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article image$7 Billion Profit for U.S. Hedge Fund Bets on Banking Recovery

By Chris Dade     Dec 23, 2009 in Business
A U.S. hedge fund that was buying bank shares in early 2009, when most everyone else in the market was taking the safer options, has recorded a $7 billion profit this year to date, with the fund's founder and President earning himself a cool $2.5 billion.
David Tepper is the founder and President of Appaloosa Management L.P., a hedge fund based in New Jersey.
Once a junk bond trader with Goldman Sachs Mr Tepper started Appaloosa in 1993, the Wall Street Journal reporting that he did so because on several occasions he was passed over for a partnership with the famous Wall Street firm.
And so great has been the overall success enjoyed by Mr Tepper, a 52-year-old married father-of-three originally from Pittsburgh, that, according to the Guardian, his personal wealth was recently estimated to be $3 billion by Forbes magazine, reportedly making him the 97th richest person in the U.S.
But the size of Mr Tepper's wealth is seemingly set for a dramatic revision following news of the $2.5 billion he has personally earned with his bullishness regarding the financial sector.
Convinced that the U.S. government would not let some of the country's largest banks go under, and fairly certain that the banks would not be nationalized, in the early part of 2009 Mr Tepper opted to buy bank stock and debt, a policy his rivals did not appear eager to follow.
Sure also that government stimulus spending and low interest rates would bring about an economic recovery Mr Tepper snapped up shares in not just Bank of America and Citigroup, two of the Big Four banks in the U.S., but also in Lloyds and RBS, banks that have received financial support from the U.K. government.
Known, says the Wall Street Journal, for his habit of rubbing for luck a pair of brass testicles he keeps on the desk in his office and quickly turning on employees when he is angry, Mr Tepper has described how he felt like he was alone at one stage as no-one else was bidding on the shares he was happy to acquire.
Other senior figures at Appaloosa, despite sharing Mr Tepper's bullish outlook, were apparently still more cautious than him when it came to investing in banks whose futures were more than just uncertain in the eyes of many.
However Mr Tepper's optimism has been handsomely rewarded with the share prices for Bank of America now trading around $15 and the prices for Citigroup shares approaching $3.5, Mr Tepper having paid on average $3.72 and 79 cents respectively for those shares.
Management Today, praising Mr Tepper for "sticking his neck out" and noting that he epitomizes the "entrepreneurial spirit that drives economic growth", does however highlight the fact that he was not betting with his own money but with that of his investors.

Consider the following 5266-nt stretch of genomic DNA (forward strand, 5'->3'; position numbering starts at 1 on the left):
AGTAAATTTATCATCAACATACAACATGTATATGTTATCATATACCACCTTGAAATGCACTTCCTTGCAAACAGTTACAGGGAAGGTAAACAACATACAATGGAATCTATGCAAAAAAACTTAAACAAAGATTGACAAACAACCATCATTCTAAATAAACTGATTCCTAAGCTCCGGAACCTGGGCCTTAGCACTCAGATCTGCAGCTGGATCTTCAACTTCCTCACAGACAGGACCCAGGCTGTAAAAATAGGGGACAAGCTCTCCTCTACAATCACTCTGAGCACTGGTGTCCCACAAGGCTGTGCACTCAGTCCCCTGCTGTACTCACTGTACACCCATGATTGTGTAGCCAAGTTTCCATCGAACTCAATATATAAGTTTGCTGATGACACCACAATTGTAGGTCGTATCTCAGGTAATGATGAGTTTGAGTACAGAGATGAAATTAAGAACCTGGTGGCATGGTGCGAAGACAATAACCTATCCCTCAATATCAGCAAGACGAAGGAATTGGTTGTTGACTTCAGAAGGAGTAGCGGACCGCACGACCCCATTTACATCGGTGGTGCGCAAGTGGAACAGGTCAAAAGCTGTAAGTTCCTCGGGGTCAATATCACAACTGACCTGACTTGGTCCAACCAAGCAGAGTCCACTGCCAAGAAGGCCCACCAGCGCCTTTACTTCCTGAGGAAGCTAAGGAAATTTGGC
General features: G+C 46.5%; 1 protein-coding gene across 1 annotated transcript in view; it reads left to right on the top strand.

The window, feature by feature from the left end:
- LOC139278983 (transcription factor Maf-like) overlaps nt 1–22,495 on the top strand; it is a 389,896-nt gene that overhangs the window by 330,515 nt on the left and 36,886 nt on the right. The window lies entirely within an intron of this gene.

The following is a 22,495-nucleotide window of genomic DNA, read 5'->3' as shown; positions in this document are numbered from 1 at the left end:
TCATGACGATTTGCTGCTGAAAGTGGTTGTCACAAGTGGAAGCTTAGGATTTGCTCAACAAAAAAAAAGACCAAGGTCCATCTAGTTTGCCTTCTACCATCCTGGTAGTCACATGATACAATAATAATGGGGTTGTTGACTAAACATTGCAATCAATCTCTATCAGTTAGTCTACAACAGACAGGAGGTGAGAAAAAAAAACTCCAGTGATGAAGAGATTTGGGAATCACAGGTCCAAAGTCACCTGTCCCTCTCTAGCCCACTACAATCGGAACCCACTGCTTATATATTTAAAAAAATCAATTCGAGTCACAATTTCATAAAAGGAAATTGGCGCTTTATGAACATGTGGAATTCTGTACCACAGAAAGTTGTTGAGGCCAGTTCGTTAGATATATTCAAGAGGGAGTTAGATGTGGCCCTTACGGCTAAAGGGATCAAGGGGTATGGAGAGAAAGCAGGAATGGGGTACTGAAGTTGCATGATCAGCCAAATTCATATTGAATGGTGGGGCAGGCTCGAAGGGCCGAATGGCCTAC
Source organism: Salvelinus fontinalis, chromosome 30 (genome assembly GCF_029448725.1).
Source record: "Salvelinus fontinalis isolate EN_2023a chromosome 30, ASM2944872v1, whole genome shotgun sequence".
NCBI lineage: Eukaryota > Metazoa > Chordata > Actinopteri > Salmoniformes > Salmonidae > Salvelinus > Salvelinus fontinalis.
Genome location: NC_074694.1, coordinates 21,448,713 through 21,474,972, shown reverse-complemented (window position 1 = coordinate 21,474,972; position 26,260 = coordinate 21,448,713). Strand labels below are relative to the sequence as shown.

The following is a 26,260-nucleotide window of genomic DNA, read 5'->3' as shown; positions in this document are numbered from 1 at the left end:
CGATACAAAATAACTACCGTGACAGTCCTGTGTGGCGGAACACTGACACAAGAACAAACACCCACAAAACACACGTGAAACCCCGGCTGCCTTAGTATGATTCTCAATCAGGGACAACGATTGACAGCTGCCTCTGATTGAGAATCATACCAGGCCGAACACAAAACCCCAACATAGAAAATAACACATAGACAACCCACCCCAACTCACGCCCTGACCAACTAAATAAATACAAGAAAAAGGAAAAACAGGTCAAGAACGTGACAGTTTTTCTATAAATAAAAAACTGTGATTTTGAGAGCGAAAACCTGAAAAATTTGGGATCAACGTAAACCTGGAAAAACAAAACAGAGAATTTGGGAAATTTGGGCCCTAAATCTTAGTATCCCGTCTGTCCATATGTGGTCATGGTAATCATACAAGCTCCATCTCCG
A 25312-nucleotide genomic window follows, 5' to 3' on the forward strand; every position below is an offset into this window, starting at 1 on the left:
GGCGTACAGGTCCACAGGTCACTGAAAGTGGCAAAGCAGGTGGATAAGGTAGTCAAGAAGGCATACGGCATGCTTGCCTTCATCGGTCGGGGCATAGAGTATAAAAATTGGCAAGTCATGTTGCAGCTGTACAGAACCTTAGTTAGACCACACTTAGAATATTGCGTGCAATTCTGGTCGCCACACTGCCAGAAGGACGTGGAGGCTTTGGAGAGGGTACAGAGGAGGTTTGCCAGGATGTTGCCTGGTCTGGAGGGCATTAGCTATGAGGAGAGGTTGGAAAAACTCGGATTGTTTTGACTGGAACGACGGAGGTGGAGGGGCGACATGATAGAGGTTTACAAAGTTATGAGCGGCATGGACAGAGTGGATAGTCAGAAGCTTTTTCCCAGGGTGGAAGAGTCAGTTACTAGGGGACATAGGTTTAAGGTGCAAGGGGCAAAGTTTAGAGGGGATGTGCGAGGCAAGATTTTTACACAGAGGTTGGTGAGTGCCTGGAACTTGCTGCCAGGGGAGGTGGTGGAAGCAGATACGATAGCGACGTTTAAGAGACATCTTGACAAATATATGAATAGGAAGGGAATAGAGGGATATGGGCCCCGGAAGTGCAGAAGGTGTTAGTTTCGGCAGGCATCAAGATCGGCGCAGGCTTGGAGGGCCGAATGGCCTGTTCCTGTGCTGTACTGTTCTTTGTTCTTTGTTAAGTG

Indeed the Wall Street Journal tells of how the owner of an investment firm in Boise, Idaho, contacted Mr Tepper to question the wisdom of his investment strategy. The client, Alan Shealy, eventually stuck with Mr Tepper, explaining:I figured the positions were fairly liquid, so if he was wrong, he would get out
Furthermore Mr Shealy, a client with Mr Tepper for 18 years, probably knew what to expect from the hedge fund boss, saying of the man with whom he has had a longstanding business relationship:Investing with David is like flying, with hours of boredom followed by bouts of sheer terror. He's the quintessential opportunist, investing in any asset class, but you have to have a cast-iron stomach
Mr Tepper, whose office in Short Hills, New Jersey looks out on the parking lot of a Hilton hotel and is a short distance from a mall, albeit a supposedly upmarket mall, is now looking at generously priced commercial mortgage-backed securities as his next profit opportunity, having made an investment of $2 billion in that sector already.
A $55 million donor in 2004 to the business school at Carnegie Mellon University in Pittsburgh, Pennsylvania - it is his alma mater and the school was subsequently renamed the Tepper School of Business - Mr Tepper has had somewhat mixed fortunes over the years in relation to his investment strategy.
Big profits following the purchase of Korean stocks after the collapse of the Asian markets in 1997, investment in junk bonds in 2003 and investment in resource companies in 2008 have been offset by losses incurred when investing in the auto-parts supplier Delphi and the French financial services company Societe General. In 2008 Mr Tepper's fund even saw a decline that was 6 percent higher than the industry average of 19 percent.
Nevertheless his success in 2009, Appaloosa is thought to be one of the world's largest hedge funds, managing as it does $12 billion, will surely make the unquestionably poor performance of 2008 seem like a very distant memory for Mr Tepper.
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